Underwood’s First Principles of Roleplay
By Elegia Underwood
There are lots of ‘rules’ of good roleplay. You can find them all over the metaverse. What they boil down to is stay in character & in story when active & play nice with others. I won’t reiterate them here. I’ll be happy to teach a class on improvisational roleplay for those who are interested, which will include these aforementioned rules, for those who are unfamiliar with them.
Meanwhile, regarding what follows, I don’t suggest anyone should agree with me necessarily. I’ve roleplayed quite a bit in SL. These are just the distillations of what I’ve learned &, as a storyteller, how I think things ought to work in an ideal RP world. You may disagree. That is the way the world works. I don’t make any statements to get up people’s noses or as if I were pronouncing them from on high. I do speak, however, from experience.
People have talked about how nice it is to have no pressure to RP one way or the other in Steelhead, & I like that, too. Most of the time, I am just too busy to be bothered. At the moment, I am also too busy to be bothered to read copious posts on what’s going on & who people are… backstories & history. I’d love to participate now & again in the RP, but not if I’m expected to read the equivalent of a novella every week to catch up on what I missed.
I like to think of roleplay as an immersive form of improv theatre, but if it’s immersive, then it will probably work a great deal like real life.
If it didn’t happen to you, why do you think you ought to know about it?
Now, obviously, some things will be on such a scale that people in a town the size of Steelhead would find out about them through the gossip grapevine or a local paper. And since most people can’t be here as much as they would if they really lived here, there will be things they ought to know or would know if this were RL.
People have suggested the ning as the place to find this info. And that’s certainly a channel many people will prefer. If you can’t get inworld, you can always check the ning for what’s going on. But once I’m inworld, I don’t want to go outside to find things out. And I’m a member of a handful of active, vociferous nings. I can’t keep up as it is. I want to be inworld. I don’t want to be reading or posting to nings.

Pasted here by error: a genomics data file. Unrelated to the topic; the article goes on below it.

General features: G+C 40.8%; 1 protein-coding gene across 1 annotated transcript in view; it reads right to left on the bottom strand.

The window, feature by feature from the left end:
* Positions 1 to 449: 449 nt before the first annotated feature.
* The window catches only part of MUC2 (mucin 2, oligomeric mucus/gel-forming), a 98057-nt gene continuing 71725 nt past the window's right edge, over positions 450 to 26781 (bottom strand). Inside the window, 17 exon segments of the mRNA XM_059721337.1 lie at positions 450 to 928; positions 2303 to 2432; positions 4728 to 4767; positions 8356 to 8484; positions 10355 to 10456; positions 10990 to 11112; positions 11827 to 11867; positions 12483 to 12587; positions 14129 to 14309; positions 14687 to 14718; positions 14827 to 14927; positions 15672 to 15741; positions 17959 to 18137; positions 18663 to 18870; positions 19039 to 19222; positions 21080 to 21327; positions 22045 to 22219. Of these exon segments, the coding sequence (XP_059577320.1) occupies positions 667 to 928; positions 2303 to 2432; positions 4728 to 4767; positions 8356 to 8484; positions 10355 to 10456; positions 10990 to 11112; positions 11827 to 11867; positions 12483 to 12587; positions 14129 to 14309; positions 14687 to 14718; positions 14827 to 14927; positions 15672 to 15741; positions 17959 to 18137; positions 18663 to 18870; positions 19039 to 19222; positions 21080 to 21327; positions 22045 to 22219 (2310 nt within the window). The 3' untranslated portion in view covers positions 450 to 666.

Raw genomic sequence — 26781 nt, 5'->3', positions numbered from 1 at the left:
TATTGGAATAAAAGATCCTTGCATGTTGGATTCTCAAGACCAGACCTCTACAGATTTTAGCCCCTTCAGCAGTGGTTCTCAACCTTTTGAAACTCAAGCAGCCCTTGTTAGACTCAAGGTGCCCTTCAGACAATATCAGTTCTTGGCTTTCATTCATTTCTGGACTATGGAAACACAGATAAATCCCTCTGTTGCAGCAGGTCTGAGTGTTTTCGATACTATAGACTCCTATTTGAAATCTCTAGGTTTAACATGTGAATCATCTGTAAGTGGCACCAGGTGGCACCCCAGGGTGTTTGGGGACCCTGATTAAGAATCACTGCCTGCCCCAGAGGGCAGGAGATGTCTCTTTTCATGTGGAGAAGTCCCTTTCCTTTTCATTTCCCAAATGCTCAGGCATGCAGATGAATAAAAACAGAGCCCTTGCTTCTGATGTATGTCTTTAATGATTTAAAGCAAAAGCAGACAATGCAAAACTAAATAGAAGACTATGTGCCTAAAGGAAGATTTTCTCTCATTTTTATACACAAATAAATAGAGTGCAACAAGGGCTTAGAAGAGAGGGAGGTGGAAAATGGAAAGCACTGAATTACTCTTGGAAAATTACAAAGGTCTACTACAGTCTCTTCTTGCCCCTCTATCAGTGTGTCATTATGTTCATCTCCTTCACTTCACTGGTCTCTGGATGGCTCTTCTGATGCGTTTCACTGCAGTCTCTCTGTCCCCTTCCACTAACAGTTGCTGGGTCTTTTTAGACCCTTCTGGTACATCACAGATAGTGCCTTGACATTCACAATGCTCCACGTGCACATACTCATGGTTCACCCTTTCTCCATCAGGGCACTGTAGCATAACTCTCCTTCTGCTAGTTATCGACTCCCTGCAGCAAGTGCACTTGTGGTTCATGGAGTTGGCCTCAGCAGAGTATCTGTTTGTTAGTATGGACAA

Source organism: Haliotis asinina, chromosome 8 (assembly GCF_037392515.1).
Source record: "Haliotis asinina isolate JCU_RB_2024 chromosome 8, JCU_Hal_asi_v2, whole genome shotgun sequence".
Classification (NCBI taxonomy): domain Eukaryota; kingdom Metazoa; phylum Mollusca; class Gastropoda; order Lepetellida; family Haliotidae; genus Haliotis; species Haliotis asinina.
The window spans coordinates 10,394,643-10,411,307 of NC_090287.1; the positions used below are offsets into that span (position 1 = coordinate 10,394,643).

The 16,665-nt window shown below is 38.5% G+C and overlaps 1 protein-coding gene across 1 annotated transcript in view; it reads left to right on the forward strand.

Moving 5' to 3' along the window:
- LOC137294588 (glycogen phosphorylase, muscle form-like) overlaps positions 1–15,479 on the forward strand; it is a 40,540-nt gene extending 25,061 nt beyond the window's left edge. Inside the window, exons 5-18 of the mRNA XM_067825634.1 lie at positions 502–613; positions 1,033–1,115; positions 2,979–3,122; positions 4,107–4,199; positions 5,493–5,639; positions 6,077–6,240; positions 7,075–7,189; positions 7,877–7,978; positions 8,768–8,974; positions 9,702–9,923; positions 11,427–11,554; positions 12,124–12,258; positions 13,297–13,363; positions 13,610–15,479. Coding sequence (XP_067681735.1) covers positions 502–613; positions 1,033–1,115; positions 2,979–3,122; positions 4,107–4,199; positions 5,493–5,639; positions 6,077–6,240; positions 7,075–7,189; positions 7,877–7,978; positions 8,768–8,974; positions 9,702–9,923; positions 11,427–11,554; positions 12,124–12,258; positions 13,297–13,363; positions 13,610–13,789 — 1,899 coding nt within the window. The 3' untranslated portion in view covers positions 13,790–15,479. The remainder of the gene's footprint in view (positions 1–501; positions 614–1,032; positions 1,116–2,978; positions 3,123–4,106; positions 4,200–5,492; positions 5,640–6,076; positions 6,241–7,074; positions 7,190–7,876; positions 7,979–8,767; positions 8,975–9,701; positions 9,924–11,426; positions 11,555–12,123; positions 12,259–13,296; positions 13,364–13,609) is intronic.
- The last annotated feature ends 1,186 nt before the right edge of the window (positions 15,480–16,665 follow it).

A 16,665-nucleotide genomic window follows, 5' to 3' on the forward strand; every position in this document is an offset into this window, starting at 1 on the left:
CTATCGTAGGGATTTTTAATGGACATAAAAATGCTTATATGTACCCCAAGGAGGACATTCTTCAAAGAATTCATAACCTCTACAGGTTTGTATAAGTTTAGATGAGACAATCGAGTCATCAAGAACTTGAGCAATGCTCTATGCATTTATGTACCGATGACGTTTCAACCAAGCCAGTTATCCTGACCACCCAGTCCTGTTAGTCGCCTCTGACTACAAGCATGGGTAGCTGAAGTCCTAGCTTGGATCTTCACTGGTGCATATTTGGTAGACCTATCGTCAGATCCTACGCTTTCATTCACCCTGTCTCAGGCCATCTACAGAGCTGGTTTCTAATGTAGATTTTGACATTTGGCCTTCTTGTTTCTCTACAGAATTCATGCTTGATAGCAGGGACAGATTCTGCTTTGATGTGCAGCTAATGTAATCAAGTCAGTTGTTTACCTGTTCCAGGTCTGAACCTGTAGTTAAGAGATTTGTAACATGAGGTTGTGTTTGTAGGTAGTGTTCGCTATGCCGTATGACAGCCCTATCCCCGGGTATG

A concrete suggestion
Post away on the ning if you like, but I think there ought to be representatives of each of the proposed groups (mentioned elsewhere in this forum), whatever they call themselves (Wulfenbachians, Steampunks, Ne’erdowells, WhosiWhatsits etc :) who each have the ability to post Notices to the Steelhead Roleplay Group (new group is essential in order to avoid pissing off the people who have zero interest in RP in Steelhead).
The representative must either be an active member of the RP of their group or have a direct channel to those who are. Every day or so, or whenever significant events occur, these local correspondents would post a notice, as if it were a newspaper article, or a letter to the members of an official group (as with the Consulate) or some other formal method of communication. The notice would have an attached notecard with no more than 250 words on recent events written in character. Avoid verbosity! People may get a handful of these in a week or maybe a handful in a day, depending on how active the roleplay has been.
Further details can be had by roleplaying ignorance! Find the members of the relevant group where they hang out (taverns are an excellent locus for such gatherings, both IRL & in RP) & ask them to tell you what’s been going on. Do it IC, In Character. IRL, that’s how you would get information in a late 19th century town. Most immersive roleplay is just talking to other people about what they did, what they plan to do, where they’re going, where you’ve been etc//.
If you don’t know someone, why should you know their backstory?//
Backstories are essential to good roleplay. There importance, however, is primarily to those who are playing the characters, not to those they will meet. As a player, I need to know my own history & how it has shaped who I am. Besides, having a rich background gives me something to chat about with people I meet in the tavern or the café. However, if the roleplay is immersive, the only way a stranger would know anything about me is to be told by someone.
I hate it when someone reads my backstory in my Picks & then, having just met me, begins to relate to me as if they know who I am. Huh? We just met! How did you know I was born in Britannia? How did you know I am fleeing the Caliph? How did you know my father died in a poker game? More to the point, how did you know my name?! You don’t. Not unless I tell you.
If you don’t know all these things or what’s going on in town, why try to pretend you do? My technique in a new RP situation is to RP ignorance. “I’m new. What can you tell me about this place? These people? My name’s Gia. What’s yours?” And then I only know what I’ve been told. But I can build my own story on that & weave it into the stories of others.